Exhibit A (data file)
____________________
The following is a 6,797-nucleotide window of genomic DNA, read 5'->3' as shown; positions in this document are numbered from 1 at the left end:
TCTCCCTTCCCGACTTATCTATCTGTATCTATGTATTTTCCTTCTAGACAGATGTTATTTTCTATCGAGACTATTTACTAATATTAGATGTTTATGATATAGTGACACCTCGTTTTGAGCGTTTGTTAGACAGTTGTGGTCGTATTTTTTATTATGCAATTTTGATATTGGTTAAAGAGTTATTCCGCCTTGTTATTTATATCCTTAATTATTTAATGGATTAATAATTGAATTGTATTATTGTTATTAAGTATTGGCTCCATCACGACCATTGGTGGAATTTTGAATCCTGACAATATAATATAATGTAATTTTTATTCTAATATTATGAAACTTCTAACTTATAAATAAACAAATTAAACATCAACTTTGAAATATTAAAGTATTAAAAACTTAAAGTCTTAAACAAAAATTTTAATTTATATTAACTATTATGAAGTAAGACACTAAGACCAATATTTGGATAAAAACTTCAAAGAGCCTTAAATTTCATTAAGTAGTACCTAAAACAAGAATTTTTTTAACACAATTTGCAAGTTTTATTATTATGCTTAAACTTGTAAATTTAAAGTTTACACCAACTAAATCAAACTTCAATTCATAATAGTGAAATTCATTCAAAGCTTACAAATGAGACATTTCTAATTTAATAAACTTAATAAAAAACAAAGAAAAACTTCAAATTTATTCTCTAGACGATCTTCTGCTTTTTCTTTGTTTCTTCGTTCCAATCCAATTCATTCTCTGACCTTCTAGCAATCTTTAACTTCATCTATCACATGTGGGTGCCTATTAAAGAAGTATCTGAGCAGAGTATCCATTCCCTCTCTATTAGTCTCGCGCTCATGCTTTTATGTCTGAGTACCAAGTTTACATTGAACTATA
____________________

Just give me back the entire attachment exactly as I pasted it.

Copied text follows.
The following is a 6,797-nucleotide window of genomic DNA, read 5'->3' as shown; positions in this document are numbered from 1 at the left end:
TCTCCCTTCCCGACTTATCTATCTGTATCTATGTATTTTCCTTCTAGACAGATGTTATTTTCTATCGAGACTATTTACTAATATTAGATGTTTATGATATAGTGACACCTCGTTTTGAGCGTTTGTTAGACAGTTGTGGTCGTATTTTTTATTATGCAATTTTGATATTGGTTAAAGAGTTATTCCGCCTTGTTATTTATATCCTTAATTATTTAATGGATTAATAATTGAATTGTATTATTGTTATTAAGTATTGGCTCCATCACGACCATTGGTGGAATTTTGAATCCTGACAATATAATATAATGTAATTTTTATTCTAATATTATGAAACTTCTAACTTATAAATAAACAAATTAAACATCAACTTTGAAATATTAAAGTATTAAAAACTTAAAGTCTTAAACAAAAATTTTAATTTATATTAACTATTATGAAGTAAGACACTAAGACCAATATTTGGATAAAAACTTCAAAGAGCCTTAAATTTCATTAAGTAGTACCTAAAACAAGAATTTTTTTAACACAATTTGCAAGTTTTATTATTATGCTTAAACTTGTAAATTTAAAGTTTACACCAACTAAATCAAACTTCAATTCATAATAGTGAAATTCATTCAAAGCTTACAAATGAGACATTTCTAATTTAATAAACTTAATAAAAAACAAAGAAAAACTTCAAATTTATTCTCTAGACGATCTTCTGCTTTTTCTTTGTTTCTTCGTTCCAATCCAATTCATTCTCTGACCTTCTAGCAATCTTTAACTTCATCTATCACATGTGGGTGCCTATTAAAGAAGTATCTGAGCAGAGTATCCATTCCCTCTCTATTAGTCTCGCGCTCATGCTTTTATGTCTGAGTACCAAGTTTACATTGAACTATA